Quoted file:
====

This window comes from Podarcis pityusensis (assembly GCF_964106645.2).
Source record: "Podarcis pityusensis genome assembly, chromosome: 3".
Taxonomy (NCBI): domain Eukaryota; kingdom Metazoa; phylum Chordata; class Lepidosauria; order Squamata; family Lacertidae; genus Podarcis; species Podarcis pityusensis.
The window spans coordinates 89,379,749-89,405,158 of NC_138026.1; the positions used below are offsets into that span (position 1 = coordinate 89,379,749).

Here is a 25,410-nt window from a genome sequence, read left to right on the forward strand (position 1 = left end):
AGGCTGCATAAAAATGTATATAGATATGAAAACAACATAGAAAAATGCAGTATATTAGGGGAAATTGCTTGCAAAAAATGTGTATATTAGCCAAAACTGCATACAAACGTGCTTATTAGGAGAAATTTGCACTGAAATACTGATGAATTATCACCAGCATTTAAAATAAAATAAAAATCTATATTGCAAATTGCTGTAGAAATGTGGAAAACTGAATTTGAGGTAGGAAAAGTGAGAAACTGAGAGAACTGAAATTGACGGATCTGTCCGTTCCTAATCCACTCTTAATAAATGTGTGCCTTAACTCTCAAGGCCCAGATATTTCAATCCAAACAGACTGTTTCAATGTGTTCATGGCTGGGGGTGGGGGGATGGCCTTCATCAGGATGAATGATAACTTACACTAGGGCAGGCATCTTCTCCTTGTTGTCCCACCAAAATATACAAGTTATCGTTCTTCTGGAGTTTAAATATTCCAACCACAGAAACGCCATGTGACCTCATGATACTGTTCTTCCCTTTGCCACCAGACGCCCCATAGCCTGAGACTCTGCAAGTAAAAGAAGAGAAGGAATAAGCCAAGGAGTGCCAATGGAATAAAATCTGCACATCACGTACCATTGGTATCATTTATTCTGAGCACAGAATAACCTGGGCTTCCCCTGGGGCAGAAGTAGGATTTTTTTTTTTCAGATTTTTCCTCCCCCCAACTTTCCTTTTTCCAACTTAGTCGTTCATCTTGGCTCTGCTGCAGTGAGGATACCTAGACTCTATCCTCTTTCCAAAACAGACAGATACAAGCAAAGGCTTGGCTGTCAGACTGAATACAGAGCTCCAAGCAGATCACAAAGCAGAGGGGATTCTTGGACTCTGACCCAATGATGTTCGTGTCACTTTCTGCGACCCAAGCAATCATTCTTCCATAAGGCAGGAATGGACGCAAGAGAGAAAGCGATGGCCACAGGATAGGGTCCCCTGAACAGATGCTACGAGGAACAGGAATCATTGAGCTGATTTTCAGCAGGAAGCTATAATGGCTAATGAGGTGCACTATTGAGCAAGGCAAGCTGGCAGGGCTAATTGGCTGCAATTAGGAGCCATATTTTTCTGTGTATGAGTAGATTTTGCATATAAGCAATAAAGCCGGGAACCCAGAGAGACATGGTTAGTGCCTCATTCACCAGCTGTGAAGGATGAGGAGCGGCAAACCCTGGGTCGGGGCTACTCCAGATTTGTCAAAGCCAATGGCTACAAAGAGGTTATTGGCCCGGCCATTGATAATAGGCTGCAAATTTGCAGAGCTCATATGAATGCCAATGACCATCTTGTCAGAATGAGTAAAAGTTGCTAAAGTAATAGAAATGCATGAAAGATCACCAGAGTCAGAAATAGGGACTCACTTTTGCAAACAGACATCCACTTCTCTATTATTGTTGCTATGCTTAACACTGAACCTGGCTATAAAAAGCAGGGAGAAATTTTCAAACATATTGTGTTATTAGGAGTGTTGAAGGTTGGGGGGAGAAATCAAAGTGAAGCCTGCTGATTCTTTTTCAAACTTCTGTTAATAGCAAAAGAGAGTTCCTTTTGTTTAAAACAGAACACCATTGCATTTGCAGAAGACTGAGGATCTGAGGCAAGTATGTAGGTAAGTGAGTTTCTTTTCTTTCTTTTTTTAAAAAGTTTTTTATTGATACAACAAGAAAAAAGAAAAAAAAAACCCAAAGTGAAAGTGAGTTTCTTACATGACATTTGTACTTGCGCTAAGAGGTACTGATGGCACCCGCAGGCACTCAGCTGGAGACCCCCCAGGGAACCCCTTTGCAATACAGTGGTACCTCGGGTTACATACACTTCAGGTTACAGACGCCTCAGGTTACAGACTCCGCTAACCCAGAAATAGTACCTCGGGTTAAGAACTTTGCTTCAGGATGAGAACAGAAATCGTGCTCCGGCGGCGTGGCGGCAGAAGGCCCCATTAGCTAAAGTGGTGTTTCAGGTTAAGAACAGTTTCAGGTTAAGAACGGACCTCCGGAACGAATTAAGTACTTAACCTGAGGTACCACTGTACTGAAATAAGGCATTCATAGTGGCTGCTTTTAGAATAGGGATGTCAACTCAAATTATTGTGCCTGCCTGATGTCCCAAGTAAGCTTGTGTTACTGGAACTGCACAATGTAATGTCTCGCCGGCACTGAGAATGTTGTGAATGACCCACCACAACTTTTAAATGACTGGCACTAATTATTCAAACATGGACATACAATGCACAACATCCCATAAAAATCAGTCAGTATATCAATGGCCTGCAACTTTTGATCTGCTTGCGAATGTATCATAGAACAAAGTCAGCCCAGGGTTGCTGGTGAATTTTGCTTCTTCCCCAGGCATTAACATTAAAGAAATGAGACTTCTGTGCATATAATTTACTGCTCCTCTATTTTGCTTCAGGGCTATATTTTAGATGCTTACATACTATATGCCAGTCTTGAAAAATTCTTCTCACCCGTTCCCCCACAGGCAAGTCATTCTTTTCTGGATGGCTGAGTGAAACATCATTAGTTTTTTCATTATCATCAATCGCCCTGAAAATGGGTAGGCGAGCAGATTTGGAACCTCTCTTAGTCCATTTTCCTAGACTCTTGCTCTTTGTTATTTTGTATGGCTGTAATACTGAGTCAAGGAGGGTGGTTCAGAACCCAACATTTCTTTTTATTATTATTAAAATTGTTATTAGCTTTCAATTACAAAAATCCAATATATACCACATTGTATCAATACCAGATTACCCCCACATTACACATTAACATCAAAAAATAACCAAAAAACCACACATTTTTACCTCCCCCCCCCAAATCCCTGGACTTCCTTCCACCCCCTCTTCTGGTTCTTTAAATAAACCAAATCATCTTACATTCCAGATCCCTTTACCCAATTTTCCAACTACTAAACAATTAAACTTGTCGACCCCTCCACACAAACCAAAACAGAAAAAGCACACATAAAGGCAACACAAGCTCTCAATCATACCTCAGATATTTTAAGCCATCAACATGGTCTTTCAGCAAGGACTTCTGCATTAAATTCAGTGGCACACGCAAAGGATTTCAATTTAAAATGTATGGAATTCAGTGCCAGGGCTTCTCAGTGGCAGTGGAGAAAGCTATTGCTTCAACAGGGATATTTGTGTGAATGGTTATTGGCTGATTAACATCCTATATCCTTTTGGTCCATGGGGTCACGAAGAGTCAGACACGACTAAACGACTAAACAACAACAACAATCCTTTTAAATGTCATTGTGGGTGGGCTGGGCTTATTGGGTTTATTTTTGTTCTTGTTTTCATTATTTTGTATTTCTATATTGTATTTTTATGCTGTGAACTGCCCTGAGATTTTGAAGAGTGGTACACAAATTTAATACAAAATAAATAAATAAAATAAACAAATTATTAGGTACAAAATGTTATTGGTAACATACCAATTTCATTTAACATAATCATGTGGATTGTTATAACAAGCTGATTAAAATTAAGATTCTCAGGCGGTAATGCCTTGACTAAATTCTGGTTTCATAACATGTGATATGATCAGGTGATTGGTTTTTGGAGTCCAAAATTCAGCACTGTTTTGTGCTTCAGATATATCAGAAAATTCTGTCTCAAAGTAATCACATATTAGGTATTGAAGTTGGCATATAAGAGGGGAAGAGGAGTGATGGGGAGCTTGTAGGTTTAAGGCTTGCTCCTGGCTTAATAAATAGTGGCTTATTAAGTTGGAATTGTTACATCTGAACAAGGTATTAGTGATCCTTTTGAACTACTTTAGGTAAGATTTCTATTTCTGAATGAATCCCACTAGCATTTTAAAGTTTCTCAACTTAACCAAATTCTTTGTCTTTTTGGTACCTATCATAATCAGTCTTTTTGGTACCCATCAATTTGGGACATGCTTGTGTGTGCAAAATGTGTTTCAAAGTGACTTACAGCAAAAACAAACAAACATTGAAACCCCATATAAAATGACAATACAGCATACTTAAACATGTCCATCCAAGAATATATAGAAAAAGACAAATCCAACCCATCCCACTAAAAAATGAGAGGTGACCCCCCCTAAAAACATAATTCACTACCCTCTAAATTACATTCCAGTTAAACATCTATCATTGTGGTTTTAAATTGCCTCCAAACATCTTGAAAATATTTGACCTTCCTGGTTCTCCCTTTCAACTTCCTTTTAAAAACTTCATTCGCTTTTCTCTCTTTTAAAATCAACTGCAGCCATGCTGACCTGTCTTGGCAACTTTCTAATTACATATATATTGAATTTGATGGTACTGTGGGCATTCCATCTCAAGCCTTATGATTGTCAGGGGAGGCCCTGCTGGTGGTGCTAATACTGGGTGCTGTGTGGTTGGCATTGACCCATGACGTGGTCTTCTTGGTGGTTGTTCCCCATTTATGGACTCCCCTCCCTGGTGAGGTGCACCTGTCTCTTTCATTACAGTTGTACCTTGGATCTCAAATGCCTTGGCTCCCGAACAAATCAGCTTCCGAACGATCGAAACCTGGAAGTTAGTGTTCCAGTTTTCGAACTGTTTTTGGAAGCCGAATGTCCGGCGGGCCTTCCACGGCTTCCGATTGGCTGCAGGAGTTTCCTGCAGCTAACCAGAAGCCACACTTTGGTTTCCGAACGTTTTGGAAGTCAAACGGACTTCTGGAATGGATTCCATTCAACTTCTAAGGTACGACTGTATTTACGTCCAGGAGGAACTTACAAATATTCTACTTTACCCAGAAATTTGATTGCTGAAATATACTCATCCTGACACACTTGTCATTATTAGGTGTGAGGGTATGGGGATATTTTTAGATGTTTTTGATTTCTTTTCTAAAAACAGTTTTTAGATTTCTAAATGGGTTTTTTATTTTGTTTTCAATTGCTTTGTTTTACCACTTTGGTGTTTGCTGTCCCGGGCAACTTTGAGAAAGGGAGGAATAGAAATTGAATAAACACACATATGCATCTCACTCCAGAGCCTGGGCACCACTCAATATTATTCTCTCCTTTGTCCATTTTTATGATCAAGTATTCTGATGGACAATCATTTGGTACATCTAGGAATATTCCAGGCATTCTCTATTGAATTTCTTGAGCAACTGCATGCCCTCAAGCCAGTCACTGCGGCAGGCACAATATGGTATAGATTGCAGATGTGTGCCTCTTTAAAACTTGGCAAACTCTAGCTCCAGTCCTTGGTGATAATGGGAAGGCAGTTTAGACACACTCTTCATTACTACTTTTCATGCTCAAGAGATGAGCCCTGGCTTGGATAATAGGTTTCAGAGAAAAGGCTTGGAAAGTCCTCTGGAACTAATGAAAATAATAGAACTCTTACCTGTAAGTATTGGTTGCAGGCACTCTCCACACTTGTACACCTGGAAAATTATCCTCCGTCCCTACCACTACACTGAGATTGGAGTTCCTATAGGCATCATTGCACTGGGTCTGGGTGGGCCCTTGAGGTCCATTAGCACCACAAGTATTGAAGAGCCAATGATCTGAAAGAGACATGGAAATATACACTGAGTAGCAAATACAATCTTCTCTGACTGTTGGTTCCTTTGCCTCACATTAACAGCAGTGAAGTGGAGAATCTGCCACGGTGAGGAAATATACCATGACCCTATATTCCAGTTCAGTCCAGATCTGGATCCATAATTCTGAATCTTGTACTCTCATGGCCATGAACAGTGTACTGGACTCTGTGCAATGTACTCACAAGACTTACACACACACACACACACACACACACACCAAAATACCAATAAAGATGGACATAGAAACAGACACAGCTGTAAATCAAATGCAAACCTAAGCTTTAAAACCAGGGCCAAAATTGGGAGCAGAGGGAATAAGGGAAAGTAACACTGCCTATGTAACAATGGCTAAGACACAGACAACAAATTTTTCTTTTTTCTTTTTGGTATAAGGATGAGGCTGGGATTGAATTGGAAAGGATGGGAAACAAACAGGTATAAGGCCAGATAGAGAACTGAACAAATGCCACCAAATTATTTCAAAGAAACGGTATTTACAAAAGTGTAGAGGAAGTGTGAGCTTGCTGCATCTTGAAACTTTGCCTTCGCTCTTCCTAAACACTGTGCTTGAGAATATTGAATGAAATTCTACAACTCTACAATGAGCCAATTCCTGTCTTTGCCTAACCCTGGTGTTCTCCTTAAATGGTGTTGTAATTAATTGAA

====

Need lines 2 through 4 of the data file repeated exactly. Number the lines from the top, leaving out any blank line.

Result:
Source record: "Podarcis pityusensis genome assembly, chromosome: 3".
Taxonomy (NCBI): domain Eukaryota; kingdom Metazoa; phylum Chordata; class Lepidosauria; order Squamata; family Lacertidae; genus Podarcis; species Podarcis pityusensis.
The window spans coordinates 89,379,749-89,405,158 of NC_138026.1; the positions used below are offsets into that span (position 1 = coordinate 89,379,749).